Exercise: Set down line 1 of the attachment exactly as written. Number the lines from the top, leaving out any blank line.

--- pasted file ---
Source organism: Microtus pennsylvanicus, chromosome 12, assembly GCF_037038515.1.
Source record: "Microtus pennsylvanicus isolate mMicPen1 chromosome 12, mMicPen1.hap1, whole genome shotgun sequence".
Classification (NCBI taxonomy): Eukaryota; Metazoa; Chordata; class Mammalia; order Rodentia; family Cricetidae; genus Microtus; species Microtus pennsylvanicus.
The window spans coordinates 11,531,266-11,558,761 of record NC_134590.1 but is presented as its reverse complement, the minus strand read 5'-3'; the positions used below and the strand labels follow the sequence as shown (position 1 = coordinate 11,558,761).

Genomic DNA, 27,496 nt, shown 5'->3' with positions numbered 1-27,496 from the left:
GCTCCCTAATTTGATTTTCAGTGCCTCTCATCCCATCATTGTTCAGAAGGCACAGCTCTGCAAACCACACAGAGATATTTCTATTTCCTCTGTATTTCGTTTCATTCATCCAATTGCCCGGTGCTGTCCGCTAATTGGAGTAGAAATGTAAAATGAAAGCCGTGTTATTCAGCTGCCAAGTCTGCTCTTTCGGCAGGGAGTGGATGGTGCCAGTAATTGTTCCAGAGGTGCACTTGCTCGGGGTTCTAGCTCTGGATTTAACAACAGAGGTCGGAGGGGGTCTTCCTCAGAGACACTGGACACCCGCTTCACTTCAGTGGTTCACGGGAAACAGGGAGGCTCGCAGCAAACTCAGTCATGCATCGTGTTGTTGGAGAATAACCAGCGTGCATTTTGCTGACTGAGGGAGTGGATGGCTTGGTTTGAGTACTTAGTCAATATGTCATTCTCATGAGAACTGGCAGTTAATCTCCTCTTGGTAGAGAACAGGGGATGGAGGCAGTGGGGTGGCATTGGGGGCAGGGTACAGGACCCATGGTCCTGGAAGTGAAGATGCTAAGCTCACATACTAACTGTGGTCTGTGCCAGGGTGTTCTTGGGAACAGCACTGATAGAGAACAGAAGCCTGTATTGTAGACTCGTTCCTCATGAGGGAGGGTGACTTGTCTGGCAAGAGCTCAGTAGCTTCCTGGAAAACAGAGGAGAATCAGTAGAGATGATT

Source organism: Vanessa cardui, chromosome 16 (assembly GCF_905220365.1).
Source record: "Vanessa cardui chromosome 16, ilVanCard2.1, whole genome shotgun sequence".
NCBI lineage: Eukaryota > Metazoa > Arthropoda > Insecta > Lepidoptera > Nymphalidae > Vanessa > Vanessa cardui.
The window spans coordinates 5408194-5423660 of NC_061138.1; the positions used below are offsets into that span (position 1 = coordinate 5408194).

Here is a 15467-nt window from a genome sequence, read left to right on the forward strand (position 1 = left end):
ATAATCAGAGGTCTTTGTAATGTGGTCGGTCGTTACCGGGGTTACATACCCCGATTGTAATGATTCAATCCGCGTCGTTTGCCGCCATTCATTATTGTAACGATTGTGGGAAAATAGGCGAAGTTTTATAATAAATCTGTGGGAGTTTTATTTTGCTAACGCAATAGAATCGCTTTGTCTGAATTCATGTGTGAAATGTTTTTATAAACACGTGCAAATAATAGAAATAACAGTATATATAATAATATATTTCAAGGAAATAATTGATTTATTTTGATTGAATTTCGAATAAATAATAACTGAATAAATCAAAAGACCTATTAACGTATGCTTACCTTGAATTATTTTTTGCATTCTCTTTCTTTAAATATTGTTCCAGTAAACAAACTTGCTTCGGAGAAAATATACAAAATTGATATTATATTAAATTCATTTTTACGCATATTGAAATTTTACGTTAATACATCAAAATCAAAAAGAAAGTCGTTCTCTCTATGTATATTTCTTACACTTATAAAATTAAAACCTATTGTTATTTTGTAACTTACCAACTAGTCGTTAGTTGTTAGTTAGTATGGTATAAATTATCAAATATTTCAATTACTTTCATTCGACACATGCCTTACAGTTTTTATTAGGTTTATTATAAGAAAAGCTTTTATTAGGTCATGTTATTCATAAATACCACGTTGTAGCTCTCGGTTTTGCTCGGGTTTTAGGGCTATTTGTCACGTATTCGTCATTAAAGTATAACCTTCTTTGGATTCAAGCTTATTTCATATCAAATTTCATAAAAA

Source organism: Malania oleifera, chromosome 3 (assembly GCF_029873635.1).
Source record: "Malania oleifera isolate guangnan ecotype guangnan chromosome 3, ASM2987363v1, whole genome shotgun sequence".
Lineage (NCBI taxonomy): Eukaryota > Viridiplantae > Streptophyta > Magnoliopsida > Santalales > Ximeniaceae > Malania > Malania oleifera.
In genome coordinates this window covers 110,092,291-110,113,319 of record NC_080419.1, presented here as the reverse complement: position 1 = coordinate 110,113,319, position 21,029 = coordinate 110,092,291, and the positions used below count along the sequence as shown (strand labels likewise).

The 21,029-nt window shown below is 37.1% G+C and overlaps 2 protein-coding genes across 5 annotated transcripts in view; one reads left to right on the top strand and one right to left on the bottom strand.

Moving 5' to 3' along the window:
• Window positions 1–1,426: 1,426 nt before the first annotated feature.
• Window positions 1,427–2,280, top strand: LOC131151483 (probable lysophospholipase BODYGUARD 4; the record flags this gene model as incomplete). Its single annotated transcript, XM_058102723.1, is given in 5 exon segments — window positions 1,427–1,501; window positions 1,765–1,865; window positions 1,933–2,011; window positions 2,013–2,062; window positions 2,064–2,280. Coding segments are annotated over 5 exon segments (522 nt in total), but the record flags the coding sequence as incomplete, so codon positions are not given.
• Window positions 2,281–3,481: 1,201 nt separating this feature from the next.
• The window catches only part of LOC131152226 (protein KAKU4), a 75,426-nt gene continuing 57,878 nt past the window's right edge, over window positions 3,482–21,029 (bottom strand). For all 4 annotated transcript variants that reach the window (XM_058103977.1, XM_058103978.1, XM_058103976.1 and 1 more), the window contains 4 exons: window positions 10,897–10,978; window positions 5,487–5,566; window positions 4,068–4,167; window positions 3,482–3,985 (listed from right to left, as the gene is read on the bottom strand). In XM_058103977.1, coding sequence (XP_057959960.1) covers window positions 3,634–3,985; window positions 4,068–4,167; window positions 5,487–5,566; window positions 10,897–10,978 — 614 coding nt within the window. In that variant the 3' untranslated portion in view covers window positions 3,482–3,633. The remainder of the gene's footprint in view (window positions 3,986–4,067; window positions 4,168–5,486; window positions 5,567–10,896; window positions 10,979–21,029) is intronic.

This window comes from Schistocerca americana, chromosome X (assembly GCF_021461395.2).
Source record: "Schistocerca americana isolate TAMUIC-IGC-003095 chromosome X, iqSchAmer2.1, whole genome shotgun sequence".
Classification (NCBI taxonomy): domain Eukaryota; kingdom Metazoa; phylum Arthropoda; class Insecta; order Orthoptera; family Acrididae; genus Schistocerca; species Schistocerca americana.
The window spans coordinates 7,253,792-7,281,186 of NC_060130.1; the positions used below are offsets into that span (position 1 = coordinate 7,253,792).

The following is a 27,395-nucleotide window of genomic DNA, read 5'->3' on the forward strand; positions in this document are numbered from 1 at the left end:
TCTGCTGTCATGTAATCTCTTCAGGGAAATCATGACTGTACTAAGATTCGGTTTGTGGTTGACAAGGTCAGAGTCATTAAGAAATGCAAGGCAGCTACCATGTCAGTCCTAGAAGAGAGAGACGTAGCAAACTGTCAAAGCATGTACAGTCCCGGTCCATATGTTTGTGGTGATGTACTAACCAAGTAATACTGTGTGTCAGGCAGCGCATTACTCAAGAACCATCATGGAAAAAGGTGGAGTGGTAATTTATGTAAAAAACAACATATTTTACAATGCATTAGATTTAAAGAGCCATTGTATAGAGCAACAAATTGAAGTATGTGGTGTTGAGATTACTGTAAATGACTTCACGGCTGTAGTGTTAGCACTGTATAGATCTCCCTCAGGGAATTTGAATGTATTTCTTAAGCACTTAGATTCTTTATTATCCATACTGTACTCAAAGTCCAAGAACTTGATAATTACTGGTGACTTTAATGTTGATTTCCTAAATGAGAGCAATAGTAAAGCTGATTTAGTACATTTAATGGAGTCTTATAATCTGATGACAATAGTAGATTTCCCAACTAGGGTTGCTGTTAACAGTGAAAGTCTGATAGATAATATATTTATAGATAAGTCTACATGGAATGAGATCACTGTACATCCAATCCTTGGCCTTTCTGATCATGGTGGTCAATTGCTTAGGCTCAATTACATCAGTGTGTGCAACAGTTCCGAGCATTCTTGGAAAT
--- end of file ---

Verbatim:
Source organism: Microtus pennsylvanicus, chromosome 12, assembly GCF_037038515.1.